Now imagine the words “Before 2016” etched in small print on the rearview mirror and ask yourself, what’s behind me? Was the past year (or years) a smooth sailing one laden with great deeds and accomplishments, or were there bumps in the road, a fender-bender here and there, or perhaps a bout of “road rage” in your personal or professional life?

In hindsight, what’s in your rearview mirror that you’d like to remember? Was it the relief that comes with a good heath report for you or someone close to you? A promotion or new car? Or maybe some quality time spent with your spouse, mom, or aunt on a stroll down the aisles in a neighborhood Wal-Mart? Or perhaps it was that long-awaited final tuition payment, or that final chemotherapy treatment declaring you or someone close to you cancer-free.

In further hindsight, what’s in your rearview mirror that you’d like to forget? A missed soccer game, PTA meeting or an argument with a family member, friend or coworker? Or was it an unpaid loan, a conflict unresolved, a failure to communicate perhaps? And who did you demean, shout at, bully, diss, ignore, fail to recognize, or miss an opportunity to simply thank?

One of the realities of life – thanks in part to social media – is that often we don’t get a chance to hit the “reset” button once we’ve said, not said, done or not done something. Do-overs are rare, extremely rare. Sure, there’re things we wish we would have said or done differently. But like the images in our rearview mirror, do-over opportunities are behind us, get further and further in the distance, soon to become nothing more than a haze or mist in the form of an impression we left behind.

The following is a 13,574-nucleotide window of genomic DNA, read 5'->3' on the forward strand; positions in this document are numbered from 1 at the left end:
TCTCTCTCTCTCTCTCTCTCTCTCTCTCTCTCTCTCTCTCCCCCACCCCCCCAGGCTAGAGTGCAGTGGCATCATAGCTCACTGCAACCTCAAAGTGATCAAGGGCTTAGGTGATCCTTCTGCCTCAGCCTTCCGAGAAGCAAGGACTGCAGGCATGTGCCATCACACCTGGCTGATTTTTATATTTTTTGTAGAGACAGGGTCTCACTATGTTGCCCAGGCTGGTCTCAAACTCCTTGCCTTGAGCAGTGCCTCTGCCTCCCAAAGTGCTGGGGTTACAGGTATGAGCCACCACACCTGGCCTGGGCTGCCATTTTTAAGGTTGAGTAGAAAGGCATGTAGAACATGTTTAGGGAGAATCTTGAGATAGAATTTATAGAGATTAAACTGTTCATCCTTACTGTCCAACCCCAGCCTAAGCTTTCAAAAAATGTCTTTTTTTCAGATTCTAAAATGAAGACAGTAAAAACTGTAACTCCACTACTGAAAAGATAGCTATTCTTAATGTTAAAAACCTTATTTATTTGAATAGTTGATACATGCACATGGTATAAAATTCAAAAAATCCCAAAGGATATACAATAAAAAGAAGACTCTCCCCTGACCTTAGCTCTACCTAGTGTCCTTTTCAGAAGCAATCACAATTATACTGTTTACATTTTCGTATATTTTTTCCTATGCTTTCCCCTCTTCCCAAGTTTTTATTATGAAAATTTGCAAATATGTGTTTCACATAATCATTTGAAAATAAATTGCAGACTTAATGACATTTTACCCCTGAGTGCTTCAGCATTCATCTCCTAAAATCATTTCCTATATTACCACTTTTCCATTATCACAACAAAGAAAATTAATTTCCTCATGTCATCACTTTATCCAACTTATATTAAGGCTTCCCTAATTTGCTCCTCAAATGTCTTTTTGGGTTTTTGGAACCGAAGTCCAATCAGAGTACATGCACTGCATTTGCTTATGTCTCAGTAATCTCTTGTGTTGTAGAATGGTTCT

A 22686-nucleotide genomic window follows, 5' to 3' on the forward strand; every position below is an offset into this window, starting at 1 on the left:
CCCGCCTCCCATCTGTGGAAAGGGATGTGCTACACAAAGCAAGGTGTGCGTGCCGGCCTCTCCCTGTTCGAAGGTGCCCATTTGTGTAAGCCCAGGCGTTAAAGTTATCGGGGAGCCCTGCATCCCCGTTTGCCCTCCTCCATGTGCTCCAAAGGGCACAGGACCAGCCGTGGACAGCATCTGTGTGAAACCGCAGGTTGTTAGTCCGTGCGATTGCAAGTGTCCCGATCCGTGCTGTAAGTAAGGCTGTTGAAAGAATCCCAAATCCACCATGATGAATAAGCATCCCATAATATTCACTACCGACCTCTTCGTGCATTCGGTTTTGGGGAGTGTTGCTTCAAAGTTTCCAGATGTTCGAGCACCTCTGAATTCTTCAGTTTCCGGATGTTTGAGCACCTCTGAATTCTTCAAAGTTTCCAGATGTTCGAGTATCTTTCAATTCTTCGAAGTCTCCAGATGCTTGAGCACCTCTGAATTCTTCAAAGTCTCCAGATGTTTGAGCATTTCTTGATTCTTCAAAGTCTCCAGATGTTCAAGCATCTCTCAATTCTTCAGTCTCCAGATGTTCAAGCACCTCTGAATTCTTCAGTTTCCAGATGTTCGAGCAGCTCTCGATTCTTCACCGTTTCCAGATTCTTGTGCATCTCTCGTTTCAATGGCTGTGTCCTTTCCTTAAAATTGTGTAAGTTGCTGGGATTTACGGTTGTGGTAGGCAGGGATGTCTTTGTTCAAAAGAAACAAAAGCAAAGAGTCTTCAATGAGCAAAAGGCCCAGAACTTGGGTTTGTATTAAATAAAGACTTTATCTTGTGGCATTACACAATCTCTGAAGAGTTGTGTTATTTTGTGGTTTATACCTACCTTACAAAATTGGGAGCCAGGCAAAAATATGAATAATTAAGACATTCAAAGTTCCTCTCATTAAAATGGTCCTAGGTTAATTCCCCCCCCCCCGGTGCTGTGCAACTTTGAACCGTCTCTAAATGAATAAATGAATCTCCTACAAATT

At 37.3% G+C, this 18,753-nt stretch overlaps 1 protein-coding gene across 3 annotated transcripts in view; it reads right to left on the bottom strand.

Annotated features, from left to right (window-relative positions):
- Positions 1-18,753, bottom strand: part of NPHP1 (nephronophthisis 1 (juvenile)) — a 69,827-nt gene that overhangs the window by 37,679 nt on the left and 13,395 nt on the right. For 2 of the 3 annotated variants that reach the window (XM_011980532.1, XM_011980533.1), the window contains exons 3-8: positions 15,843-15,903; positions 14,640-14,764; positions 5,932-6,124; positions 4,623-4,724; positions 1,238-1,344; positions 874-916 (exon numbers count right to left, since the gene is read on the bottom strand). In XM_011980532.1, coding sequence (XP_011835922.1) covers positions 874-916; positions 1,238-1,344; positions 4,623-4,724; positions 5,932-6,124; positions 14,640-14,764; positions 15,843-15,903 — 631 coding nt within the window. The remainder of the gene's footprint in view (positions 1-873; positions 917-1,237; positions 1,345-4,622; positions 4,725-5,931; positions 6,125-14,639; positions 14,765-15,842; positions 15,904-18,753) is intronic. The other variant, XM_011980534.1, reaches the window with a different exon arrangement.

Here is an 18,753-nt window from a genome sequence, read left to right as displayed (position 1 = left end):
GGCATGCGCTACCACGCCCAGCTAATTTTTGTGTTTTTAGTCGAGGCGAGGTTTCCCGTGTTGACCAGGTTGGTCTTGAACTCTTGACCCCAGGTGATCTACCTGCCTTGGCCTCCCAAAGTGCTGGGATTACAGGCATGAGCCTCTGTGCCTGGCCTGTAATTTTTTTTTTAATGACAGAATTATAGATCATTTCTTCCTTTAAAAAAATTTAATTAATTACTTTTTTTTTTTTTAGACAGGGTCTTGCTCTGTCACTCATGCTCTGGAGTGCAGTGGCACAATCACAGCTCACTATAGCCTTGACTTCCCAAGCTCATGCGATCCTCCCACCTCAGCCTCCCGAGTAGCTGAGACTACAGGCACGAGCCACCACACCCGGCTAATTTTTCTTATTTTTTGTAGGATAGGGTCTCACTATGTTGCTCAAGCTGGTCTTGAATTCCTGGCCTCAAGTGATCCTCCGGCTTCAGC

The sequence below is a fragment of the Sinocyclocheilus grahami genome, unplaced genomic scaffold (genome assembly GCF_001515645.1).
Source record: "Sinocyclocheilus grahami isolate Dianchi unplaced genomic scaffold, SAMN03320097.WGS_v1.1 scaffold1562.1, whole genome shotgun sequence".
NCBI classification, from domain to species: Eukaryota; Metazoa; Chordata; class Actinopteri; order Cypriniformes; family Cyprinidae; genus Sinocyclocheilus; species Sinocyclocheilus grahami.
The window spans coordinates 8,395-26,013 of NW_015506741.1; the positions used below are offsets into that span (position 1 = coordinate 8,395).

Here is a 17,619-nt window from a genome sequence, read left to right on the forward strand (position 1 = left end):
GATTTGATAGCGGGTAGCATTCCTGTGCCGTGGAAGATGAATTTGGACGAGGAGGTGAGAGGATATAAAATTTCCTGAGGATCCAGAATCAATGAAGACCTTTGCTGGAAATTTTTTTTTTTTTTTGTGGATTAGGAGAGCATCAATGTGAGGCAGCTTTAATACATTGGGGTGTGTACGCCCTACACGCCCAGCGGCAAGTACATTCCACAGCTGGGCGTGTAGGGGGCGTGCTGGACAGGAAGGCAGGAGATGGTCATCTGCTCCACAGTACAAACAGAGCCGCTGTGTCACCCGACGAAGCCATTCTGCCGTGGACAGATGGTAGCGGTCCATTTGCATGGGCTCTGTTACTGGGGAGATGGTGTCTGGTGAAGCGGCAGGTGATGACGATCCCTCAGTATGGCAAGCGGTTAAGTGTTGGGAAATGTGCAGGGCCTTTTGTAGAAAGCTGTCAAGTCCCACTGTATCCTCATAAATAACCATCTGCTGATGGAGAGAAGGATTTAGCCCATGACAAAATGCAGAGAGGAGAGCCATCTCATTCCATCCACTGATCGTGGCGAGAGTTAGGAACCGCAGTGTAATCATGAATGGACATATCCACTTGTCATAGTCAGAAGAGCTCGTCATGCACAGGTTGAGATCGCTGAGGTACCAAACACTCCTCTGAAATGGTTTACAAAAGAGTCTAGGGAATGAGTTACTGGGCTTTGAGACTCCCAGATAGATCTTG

Turning now to the future, the vast windshield in front of us. After all, we will spend the rest of our lives there and not in the past (unless we choose to do so). Now imagine the words “2016 and ahead” in large letters on the windshield as a segue from the rearview mirror. Answer these questions:

  1. Of those things I’d like to remember, what do I need to repeat?
  2. As to those things I’d like to forget, what do I need to do to ensure that I don’t repeat them?